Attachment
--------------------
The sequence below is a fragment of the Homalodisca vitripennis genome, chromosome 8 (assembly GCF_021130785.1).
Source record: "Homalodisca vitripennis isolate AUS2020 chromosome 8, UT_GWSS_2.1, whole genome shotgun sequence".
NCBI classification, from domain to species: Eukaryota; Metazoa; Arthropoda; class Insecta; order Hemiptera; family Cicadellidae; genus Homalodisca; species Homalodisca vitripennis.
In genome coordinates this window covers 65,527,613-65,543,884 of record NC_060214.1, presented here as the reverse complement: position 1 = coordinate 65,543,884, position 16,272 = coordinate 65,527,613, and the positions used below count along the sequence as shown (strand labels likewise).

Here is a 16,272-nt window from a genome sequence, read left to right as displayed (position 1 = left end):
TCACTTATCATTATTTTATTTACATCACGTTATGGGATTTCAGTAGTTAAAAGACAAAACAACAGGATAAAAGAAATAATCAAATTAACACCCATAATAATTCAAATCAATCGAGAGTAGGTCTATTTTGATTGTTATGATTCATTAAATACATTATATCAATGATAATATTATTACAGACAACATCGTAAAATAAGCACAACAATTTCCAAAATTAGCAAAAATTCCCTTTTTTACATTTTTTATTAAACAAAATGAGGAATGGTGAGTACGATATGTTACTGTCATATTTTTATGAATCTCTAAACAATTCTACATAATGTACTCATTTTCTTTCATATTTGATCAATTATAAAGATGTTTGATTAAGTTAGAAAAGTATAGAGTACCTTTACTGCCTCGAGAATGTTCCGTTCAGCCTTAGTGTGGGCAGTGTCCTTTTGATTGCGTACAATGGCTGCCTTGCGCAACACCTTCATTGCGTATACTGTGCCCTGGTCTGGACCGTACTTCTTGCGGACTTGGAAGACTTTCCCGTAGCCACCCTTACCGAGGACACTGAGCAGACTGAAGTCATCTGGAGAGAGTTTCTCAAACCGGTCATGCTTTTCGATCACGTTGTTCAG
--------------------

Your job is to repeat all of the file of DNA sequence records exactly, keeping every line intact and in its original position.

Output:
The sequence below is a fragment of the Homalodisca vitripennis genome, chromosome 8 (assembly GCF_021130785.1).
Source record: "Homalodisca vitripennis isolate AUS2020 chromosome 8, UT_GWSS_2.1, whole genome shotgun sequence".
NCBI classification, from domain to species: Eukaryota; Metazoa; Arthropoda; class Insecta; order Hemiptera; family Cicadellidae; genus Homalodisca; species Homalodisca vitripennis.
In genome coordinates this window covers 65,527,613-65,543,884 of record NC_060214.1, presented here as the reverse complement: position 1 = coordinate 65,543,884, position 16,272 = coordinate 65,527,613, and the positions used below count along the sequence as shown (strand labels likewise).

Here is a 16,272-nt window from a genome sequence, read left to right as displayed (position 1 = left end):
TCACTTATCATTATTTTATTTACATCACGTTATGGGATTTCAGTAGTTAAAAGACAAAACAACAGGATAAAAGAAATAATCAAATTAACACCCATAATAATTCAAATCAATCGAGAGTAGGTCTATTTTGATTGTTATGATTCATTAAATACATTATATCAATGATAATATTATTACAGACAACATCGTAAAATAAGCACAACAATTTCCAAAATTAGCAAAAATTCCCTTTTTTACATTTTTTATTAAACAAAATGAGGAATGGTGAGTACGATATGTTACTGTCATATTTTTATGAATCTCTAAACAATTCTACATAATGTACTCATTTTCTTTCATATTTGATCAATTATAAAGATGTTTGATTAAGTTAGAAAAGTATAGAGTACCTTTACTGCCTCGAGAATGTTCCGTTCAGCCTTAGTGTGGGCAGTGTCCTTTTGATTGCGTACAATGGCTGCCTTGCGCAACACCTTCATTGCGTATACTGTGCCCTGGTCTGGACCGTACTTCTTGCGGACTTGGAAGACTTTCCCGTAGCCACCCTTACCGAGGACACTGAGCAGACTGAAGTCATCTGGAGAGAGTTTCTCAAACCGGTCATGCTTTTCGATCACGTTGTTCAG